To a lesser extent, Bravazo is once again worth considering given how much improvement he finds over a wet track, and Blended Citizen appeals of the heavier-raced types, following a career-best run in the Peter Pan, a local prep for this contest.
From a wagering perspective, this is one of the rare occasions where a small outlay can lead to massive scores should Justify finish outside the top three with a Triple Crown on the line. I’ll be wagering accordingly. I’d advise using Hofburg, Tenfold, Bravazo and Blended Citizen in horizontal sequences through the race. Additionally, I’ll look to place a win wager on Hofburg, key Hofburg on top of an exacta with the other three underneath and use Hofburg and Tenfold on top of a trifecta using all four individuals in the place and show positions.
Seth Merrow, publisher of Equidaily.com and handicapper for Capitol OTB: Triple Crowns are hard! That’s why they don’t happen often and they’re special when they do. So Justify is no lock.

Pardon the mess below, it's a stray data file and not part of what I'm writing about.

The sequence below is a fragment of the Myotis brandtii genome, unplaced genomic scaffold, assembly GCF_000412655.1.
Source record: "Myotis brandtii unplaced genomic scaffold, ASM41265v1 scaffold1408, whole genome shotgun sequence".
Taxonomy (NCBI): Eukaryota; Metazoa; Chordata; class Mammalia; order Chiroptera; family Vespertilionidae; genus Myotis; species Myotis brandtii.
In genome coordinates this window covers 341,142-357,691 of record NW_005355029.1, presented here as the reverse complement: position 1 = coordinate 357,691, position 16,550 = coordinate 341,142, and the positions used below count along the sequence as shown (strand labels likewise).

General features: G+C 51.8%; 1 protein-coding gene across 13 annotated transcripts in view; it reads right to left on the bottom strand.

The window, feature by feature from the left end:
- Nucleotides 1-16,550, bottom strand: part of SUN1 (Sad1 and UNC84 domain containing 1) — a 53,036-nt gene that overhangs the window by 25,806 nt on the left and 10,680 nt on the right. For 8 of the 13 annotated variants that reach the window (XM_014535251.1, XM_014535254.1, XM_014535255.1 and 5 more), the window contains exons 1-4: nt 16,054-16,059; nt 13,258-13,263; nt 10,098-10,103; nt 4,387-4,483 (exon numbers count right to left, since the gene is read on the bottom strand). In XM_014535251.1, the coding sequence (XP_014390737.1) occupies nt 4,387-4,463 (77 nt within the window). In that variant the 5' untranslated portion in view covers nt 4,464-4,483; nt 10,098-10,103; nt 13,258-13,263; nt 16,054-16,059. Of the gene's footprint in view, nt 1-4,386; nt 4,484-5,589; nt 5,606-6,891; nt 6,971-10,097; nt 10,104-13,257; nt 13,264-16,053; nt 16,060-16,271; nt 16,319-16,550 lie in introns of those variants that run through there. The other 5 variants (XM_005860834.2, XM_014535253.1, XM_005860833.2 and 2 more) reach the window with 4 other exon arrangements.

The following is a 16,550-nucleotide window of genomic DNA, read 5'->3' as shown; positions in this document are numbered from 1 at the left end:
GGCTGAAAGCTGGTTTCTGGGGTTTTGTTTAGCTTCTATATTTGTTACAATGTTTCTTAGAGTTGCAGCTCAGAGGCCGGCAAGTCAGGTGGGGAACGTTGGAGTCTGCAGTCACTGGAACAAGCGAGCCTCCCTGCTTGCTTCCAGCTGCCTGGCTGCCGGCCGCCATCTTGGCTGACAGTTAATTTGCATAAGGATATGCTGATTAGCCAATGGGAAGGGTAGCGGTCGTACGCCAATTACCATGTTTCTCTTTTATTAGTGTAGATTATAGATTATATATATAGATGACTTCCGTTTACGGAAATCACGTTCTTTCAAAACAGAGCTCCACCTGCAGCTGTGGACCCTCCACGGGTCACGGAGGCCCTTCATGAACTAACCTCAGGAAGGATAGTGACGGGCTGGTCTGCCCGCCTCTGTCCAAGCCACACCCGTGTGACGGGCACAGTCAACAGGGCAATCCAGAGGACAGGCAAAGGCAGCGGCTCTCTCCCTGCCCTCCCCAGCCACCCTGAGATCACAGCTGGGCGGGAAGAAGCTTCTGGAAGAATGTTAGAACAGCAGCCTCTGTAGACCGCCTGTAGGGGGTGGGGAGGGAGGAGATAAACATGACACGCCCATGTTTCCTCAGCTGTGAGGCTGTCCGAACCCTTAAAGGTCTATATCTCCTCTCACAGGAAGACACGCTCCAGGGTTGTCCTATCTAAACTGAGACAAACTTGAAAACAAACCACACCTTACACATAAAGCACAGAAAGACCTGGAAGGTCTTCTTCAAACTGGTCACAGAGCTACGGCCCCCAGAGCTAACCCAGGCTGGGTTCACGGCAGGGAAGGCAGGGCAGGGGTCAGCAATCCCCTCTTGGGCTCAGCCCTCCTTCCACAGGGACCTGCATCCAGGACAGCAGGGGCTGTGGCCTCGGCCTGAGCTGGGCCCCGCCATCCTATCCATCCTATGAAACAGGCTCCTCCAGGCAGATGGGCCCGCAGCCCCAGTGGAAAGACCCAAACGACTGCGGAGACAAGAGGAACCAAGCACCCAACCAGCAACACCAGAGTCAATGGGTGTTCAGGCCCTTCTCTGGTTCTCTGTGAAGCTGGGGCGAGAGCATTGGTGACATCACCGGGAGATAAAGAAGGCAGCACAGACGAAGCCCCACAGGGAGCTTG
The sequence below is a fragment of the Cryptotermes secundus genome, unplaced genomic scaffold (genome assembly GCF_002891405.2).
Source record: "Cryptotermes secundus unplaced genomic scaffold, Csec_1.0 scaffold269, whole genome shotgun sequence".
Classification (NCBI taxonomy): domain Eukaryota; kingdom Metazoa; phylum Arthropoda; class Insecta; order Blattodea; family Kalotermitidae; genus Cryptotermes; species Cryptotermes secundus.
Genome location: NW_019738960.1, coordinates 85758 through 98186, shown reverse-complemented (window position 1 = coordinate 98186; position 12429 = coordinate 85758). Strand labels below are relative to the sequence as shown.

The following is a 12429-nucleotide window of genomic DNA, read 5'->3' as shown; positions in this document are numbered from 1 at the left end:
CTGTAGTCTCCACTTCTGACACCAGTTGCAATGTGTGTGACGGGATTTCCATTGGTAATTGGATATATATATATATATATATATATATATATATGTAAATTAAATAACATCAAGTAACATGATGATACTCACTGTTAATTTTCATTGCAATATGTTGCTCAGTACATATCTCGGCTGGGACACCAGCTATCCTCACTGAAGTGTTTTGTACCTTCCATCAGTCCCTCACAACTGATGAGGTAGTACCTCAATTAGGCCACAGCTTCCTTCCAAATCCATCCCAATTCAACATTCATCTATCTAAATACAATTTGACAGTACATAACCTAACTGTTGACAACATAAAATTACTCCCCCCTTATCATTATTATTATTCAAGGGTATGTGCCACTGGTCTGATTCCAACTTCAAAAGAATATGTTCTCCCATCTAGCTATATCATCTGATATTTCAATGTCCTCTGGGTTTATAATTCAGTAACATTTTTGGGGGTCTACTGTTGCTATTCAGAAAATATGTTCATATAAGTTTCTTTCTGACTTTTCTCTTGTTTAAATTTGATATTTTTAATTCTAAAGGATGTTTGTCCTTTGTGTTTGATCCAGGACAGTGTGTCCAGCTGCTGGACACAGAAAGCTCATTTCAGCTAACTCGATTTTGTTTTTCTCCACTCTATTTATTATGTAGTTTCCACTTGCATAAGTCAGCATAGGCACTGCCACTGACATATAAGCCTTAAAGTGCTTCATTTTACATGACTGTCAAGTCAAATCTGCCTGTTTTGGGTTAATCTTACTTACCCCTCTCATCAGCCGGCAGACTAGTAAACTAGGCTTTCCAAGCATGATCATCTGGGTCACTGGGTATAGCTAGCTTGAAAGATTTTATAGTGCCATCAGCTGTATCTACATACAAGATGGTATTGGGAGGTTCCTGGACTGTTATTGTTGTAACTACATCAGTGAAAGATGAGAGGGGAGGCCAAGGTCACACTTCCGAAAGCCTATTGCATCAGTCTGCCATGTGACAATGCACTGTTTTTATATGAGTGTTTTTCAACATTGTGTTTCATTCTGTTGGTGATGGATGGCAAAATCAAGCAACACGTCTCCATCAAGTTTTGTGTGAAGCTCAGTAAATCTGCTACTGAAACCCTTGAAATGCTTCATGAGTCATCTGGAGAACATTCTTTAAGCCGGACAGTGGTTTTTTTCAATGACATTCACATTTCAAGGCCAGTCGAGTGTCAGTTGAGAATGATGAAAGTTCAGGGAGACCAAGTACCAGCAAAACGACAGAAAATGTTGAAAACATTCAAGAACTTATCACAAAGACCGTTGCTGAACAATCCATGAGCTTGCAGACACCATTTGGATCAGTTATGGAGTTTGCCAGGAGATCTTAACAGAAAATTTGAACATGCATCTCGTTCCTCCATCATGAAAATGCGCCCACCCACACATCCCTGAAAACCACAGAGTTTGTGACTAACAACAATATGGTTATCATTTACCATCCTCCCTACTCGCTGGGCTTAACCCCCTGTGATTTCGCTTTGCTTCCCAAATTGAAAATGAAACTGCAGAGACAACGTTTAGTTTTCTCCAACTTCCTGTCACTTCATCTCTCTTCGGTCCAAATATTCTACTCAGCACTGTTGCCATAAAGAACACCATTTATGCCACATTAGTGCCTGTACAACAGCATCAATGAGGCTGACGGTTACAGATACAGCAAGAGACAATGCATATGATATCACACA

He’s run in–and won–five races since the middle of February, more than any other Belmont entrant in that time period. His winning margin has decreased with each start. He barely held off two of his Belmont foes in a ding-dong Preakness finish. His Beyer number (a numerical representation of a race performance) for the Preakness was the lowest of his career. And, again, the Triple Crown is a difficult task.
Those are the knocks.
On the other hand, Justify is trained by Bob Baffert, the man who trained American Pharoah to the Triple Crown just four years ago, breaking a 37-year drought. His jockey is the cagey veteran Mike Smith. His workouts since the Preakness seem to indicate he’s holding good form. And, perhaps most importantly, he just seems, at least at this point in the season, like the best three-year-old.
So, I think Justify (#1) will win the Belmont Stakes. But, he’s not invincible. Vino Rosso (#8) is trained by Todd Pletcher, who has won the Belmont Stakes three times. Previous to the Belmont Stakes, all three of Pletcher’s winners had their last start at Churchill Downs on Derby weekend (2017 Tapwrit sixth and 2013 Palace Malice 12th in the Kentucky Derby, and 2007 Rags to Riches first in the Kentucky Oaks). Vino Rosso ran in the Kentucky Derby, finishing an OK ninth. He seems like a solid contender under the tutelage of Pletcher.